Ed Marston, publisher of High Country News, proclaims in his paper’s April 10, 2000 issue: “The war between extractive interests and the environmental movement for control of the Interior West’s public lands is drawing to a close. The timber era, the cattle era, the mainstem big-dam era, the wise-use era are ending. An immense landscape is going from one set of uses to another set of uses, from one way of life to another, in an astoundingly short time.”

Trees are trendy in the New West.

Photo: USDA Forest Service.

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He’s right. A conjunction of economic, cultural, and ecological forces have radically transformed Western politics.

From the Civil War until the first Earth Day in 1970, the West had a coherent politics, culture, and economy, glued together by the exploitation of its natural resources. But these resources have been high-graded. The richest ores, finest timber, and best dam sites have been exploited. The most beneficial opportunities are now largely exhausted. Further, the nation has become immensely wealthy. And with wealth and education comes heightened environmental sensitivity.

President Clinton’s proposal to set aside 40 million acres of national forest as roadless areas capitalizes on these changes. Although the initiative has been criticized as part of the administration’s “War on the West,” fiscal conservatives and the vast majority of Westerners could applaud the decision, even as they abhor both Clinton and the process.

Politicians who are tied to the traditional economy of the West claim Clinton’s initiative will eliminate jobs. However, roadless areas are undisturbed for a reason. Most of them have low economic value. Without implicit or explicit subsidies, resource extraction on these lands would be infeasible. Federal lands are political lands and heavy subsidies the norm. Therefore, the full costs of exploitation have been ignored, discounted, and obscured. Citizens of the New West demand better accounting of these costs.

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The extractive sector no longer drives the Western economy. Ray Rasker, a Bozeman, Mont.-based economist with the Sonoran Institute, notes that since 1970, “Montana has added over 150,000 new jobs, and not one of the new net jobs has been in mining, oil and gas, farming, ranching, or the woods products industry.” The extractive industries are notoriously unstable, and commodity prices continue to cascade. The timber industry, for example, is leaving the West for the Southeast and foreign countries. Concurrently, technological improvements reduce the demand for labor.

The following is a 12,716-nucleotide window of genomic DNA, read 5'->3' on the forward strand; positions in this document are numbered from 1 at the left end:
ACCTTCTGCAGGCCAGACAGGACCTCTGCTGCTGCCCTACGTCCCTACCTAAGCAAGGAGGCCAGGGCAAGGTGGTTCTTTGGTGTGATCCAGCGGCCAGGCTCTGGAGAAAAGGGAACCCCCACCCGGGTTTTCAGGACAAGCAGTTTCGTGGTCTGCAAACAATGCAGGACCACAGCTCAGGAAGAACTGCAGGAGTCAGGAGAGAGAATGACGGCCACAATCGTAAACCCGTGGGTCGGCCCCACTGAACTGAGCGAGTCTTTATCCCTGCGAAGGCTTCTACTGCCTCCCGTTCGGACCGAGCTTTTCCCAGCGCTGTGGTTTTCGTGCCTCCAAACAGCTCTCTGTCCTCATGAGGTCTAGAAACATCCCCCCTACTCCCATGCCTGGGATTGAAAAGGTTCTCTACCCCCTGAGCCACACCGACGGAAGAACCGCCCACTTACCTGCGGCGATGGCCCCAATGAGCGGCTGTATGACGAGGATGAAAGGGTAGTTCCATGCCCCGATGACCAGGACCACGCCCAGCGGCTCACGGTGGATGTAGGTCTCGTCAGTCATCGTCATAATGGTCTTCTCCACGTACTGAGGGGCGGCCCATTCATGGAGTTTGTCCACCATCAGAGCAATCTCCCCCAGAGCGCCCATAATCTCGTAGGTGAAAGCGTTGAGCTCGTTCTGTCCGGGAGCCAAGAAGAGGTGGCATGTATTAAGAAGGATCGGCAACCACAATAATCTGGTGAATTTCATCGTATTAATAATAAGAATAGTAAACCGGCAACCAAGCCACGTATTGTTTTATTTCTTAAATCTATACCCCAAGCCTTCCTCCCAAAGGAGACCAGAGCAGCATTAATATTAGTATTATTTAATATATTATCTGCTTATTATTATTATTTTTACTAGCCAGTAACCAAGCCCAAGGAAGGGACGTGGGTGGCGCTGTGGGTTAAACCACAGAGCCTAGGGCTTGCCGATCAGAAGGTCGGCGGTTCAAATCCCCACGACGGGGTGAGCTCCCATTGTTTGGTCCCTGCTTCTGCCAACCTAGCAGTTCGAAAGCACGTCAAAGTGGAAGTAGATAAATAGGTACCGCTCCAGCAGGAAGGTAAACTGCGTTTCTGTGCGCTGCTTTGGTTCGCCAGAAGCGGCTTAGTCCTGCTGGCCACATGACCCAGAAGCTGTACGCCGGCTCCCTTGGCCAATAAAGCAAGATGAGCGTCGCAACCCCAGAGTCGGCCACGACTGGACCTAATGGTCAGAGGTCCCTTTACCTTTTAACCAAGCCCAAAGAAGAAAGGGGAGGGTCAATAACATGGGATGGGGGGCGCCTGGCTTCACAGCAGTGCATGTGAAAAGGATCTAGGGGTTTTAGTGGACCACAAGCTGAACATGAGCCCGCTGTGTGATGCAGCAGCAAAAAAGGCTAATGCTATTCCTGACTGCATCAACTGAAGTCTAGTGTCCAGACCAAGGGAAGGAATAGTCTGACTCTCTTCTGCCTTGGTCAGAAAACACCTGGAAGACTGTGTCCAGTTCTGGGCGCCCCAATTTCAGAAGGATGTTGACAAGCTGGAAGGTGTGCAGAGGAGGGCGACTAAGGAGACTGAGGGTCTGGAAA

Now, increased opportunities in the West are created by high-tech enterprises and services. The service sector includes professional occupations in law, health care, software, data processing, education, finance, and construction. Although they are not the traditional Western jobs, these occupations, like those in extractive industries, depend upon open space and natural resources. Why? Because professionals are increasingly footloose and are drawn to locations rich in environmental amenities. If well-managed — an uncertain prospect under federal ownership — roadless areas provide a base for a healthy economy in the New West.

A river runs through it — not a road.

Public comments to the Forest Service have overwhelmingly supported protecting roadless areas. Polls conducted by the Idaho Conservation League found that majorities across the West favor the roadless initiative. Even in Idaho, and even with the Clinton administration’s tag attached to it, 57 percent voiced support for the initiative. Without mention of Clinton, support jumped to 64 percent, a number in line with Idahoans who fish and hunt (65 percent), support conservative Sen. Larry Craig (R-Idaho) (66 percent), and favor George W. Bush two-to-one over Al Gore.

l use is driving for pleasure on the 83,900 miles of Forest Service roads maintained for passenger vehicles. Currently, the Forest Service has a backlog of $8.4 billion in road maintenance and reconstruction for its existing network. Yet, it receives only 20 percent of the funding it requires to fully maintain these roads. Restricting the construction of new r

The roadless proposal would also constrain other wasteful and destructive projects, including chaining of piñon pine/juniper, below-cost timber sales, and subsidized irrigation schemes.

Though few anticipated it, the West’s protected lands have become the region’s most important economic asset. Clinton’s initiative would protect the capital upon which the New West depends until the land is managed by responsible owners.